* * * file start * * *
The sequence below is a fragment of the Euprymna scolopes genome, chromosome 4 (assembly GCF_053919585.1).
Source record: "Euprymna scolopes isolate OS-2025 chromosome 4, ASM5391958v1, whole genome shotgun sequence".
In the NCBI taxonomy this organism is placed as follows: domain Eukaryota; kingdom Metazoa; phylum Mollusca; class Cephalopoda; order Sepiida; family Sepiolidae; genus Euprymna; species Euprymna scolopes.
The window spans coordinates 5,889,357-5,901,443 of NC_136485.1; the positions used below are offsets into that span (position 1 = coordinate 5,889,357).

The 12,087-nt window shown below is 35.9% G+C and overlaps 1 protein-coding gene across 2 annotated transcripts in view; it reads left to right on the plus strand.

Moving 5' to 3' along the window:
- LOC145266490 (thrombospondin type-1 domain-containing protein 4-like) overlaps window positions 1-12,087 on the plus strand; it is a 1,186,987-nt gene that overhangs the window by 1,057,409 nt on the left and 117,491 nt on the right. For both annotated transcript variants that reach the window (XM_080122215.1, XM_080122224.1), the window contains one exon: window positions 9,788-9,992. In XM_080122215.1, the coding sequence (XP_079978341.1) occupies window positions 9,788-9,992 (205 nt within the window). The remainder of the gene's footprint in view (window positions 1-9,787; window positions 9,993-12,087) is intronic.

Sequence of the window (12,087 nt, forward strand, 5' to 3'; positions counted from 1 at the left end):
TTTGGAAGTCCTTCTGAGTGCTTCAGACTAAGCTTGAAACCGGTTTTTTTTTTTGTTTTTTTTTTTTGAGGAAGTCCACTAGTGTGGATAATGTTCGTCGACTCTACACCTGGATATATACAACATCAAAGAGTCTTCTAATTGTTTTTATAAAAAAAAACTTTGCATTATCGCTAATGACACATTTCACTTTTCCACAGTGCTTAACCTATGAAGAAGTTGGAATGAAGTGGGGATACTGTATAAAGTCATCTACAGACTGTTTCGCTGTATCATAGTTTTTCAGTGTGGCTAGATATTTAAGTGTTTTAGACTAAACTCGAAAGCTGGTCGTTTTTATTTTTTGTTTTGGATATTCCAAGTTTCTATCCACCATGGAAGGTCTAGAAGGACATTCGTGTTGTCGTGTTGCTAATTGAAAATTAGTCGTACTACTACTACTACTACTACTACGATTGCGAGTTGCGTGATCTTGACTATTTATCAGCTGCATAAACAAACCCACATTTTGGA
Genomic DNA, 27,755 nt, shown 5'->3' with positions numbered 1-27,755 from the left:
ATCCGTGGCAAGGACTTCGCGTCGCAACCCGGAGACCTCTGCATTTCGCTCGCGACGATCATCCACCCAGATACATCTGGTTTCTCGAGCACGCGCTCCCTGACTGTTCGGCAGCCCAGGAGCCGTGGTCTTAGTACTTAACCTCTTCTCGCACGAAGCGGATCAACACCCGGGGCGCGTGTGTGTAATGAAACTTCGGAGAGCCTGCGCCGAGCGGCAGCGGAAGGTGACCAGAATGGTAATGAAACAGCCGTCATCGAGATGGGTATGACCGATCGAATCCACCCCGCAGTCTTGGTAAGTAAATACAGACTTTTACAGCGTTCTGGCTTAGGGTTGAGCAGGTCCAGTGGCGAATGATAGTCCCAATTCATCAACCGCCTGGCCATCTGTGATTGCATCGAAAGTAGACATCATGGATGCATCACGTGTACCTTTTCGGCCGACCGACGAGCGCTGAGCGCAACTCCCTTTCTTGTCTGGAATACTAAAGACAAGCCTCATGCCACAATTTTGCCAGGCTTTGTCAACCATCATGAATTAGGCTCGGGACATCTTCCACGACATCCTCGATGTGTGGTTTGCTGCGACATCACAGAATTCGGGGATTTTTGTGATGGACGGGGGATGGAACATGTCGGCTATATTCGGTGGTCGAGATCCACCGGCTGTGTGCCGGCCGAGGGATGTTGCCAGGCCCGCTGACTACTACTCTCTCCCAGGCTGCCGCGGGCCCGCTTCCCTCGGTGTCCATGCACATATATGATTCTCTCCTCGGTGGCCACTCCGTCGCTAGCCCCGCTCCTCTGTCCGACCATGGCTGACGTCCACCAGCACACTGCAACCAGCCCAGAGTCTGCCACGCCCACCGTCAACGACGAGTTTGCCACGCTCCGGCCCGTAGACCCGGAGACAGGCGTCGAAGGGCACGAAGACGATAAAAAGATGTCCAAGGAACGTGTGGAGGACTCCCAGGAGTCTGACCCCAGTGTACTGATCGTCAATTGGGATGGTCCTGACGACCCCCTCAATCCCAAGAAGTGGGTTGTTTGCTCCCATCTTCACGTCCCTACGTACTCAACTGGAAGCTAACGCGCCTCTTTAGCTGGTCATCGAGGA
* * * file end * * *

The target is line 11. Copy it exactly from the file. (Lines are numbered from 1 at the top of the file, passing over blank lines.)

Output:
ATCCGTGGCAAGGACTTCGCGTCGCAACCCGGAGACCTCTGCATTTCGCTCGCGACGATCATCCACCCAGATACATCTGGTTTCTCGAGCACGCGCTCCCTGACTGTTCGGCAGCCCAGGAGCCGTGGTCTTAGTACTTAACCTCTTCTCGCACGAAGCGGATCAACACCCGGGGCGCGTGTGTGTAATGAAACTTCGGAGAGCCTGCGCCGAGCGGCAGCGGAAGGTGACCAGAATGGTAATGAAACAGCCGTCATCGAGATGGGTATGACCGATCGAATCCACCCCGCAGTCTTGGTAAGTAAATACAGACTTTTACAGCGTTCTGGCTTAGGGTTGAGCAGGTCCAGTGGCGAATGATAGTCCCAATTCATCAACCGCCTGGCCATCTGTGATTGCATCGAAAGTAGACATCATGGATGCATCACGTGTACCTTTTCGGCCGACCGACGAGCGCTGAGCGCAACTCCCTTTCTTGTCTGGAATACTAAAGACAAGCCTCATGCCACAATTTTGCCAGGCTTTGTCAACCATCATGAATTAGGCTCGGGACATCTTCCACGACATCCTCGATGTGTGGTTTGCTGCGACATCACAGAATTCGGGGATTTTTGTGATGGACGGGGGATGGAACATGTCGGCTATATTCGGTGGTCGAGATCCACCGGCTGTGTGCCGGCCGAGGGATGTTGCCAGGCCCGCTGACTACTACTCTCTCCCAGGCTGCCGCGGGCCCGCTTCCCTCGGTGTCCATGCACATATATGATTCTCTCCTCGGTGGCCACTCCGTCGCTAGCCCCGCTCCTCTGTCCGACCATGGCTGACGTCCACCAGCACACTGCAACCAGCCCAGAGTCTGCCACGCCCACCGTCAACGACGAGTTTGCCACGCTCCGGCCCGTAGACCCGGAGACAGGCGTCGAAGGGCACGAAGACGATAAAAAGATGTCCAAGGAACGTGTGGAGGACTCCCAGGAGTCTGACCCCAGTGTACTGATCGTCAATTGGGATGGTCCTGACGACCCCCTCAATCCCAAGAAGTGGGTTGTTTGCTCCCATCTTCACGTCCCTACGTACTCAACTGGAAGCTAACGCGCCTCTTTAGCTGGTCATCGAGGA